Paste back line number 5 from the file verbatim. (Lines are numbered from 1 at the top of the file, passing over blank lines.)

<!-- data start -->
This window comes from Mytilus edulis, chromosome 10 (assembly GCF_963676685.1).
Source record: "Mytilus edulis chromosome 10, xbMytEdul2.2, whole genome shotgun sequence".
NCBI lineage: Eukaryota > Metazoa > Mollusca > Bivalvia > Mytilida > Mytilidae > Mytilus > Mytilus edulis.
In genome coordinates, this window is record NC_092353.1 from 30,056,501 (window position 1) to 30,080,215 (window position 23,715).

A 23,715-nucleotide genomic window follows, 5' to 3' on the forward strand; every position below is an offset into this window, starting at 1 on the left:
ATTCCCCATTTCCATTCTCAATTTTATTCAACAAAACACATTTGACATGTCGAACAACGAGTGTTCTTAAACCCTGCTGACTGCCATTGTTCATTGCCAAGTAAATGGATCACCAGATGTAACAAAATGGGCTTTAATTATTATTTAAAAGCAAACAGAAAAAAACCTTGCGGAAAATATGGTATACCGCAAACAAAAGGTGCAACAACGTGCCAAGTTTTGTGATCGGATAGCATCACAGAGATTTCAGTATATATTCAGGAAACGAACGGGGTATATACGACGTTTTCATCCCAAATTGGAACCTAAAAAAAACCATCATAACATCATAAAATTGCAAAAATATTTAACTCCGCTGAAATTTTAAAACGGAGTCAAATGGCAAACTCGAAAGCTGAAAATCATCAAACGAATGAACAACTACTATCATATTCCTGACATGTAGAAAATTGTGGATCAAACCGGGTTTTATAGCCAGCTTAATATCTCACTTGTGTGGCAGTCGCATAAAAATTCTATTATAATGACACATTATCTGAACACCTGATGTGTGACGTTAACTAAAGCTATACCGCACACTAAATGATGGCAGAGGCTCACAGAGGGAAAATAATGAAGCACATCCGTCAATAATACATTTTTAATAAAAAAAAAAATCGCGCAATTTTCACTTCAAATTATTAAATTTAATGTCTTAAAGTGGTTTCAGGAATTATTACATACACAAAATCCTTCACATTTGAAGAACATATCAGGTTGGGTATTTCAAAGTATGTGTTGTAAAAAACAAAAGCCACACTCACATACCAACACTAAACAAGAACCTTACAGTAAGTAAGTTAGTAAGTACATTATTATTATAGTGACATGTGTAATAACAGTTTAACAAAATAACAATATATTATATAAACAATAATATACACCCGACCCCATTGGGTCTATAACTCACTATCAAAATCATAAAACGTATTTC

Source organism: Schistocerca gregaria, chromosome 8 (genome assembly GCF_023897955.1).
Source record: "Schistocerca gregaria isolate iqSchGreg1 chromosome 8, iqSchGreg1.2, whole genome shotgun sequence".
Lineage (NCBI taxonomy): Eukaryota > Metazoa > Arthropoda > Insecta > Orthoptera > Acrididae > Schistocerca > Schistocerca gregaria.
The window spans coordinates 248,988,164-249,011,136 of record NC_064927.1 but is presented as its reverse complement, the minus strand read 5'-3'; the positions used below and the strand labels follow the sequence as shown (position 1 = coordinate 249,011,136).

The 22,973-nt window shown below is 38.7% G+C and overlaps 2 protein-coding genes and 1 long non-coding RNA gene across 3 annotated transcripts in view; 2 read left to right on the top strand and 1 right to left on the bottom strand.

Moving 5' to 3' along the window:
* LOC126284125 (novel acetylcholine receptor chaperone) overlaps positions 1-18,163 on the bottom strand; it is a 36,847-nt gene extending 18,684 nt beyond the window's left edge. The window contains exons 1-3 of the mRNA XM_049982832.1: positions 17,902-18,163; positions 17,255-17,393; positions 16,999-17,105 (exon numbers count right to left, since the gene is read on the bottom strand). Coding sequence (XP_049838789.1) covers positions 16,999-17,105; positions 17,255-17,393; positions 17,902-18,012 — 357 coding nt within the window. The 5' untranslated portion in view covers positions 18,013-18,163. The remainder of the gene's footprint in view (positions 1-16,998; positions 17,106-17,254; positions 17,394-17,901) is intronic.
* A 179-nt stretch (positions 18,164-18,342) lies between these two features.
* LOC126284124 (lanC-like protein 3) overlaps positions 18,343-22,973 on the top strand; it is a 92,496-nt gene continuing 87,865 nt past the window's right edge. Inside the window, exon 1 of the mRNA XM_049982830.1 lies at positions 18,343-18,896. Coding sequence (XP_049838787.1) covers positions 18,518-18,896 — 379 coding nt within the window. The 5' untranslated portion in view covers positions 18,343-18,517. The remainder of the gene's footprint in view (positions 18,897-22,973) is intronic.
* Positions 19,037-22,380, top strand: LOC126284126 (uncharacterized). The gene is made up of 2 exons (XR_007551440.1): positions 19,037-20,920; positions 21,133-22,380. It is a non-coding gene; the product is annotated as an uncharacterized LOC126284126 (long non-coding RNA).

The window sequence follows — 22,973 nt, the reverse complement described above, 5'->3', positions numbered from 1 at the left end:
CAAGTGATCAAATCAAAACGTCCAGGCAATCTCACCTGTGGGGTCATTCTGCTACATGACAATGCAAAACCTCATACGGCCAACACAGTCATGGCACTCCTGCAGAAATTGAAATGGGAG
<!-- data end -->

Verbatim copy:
A 23,715-nucleotide genomic window follows, 5' to 3' on the forward strand; every position below is an offset into this window, starting at 1 on the left: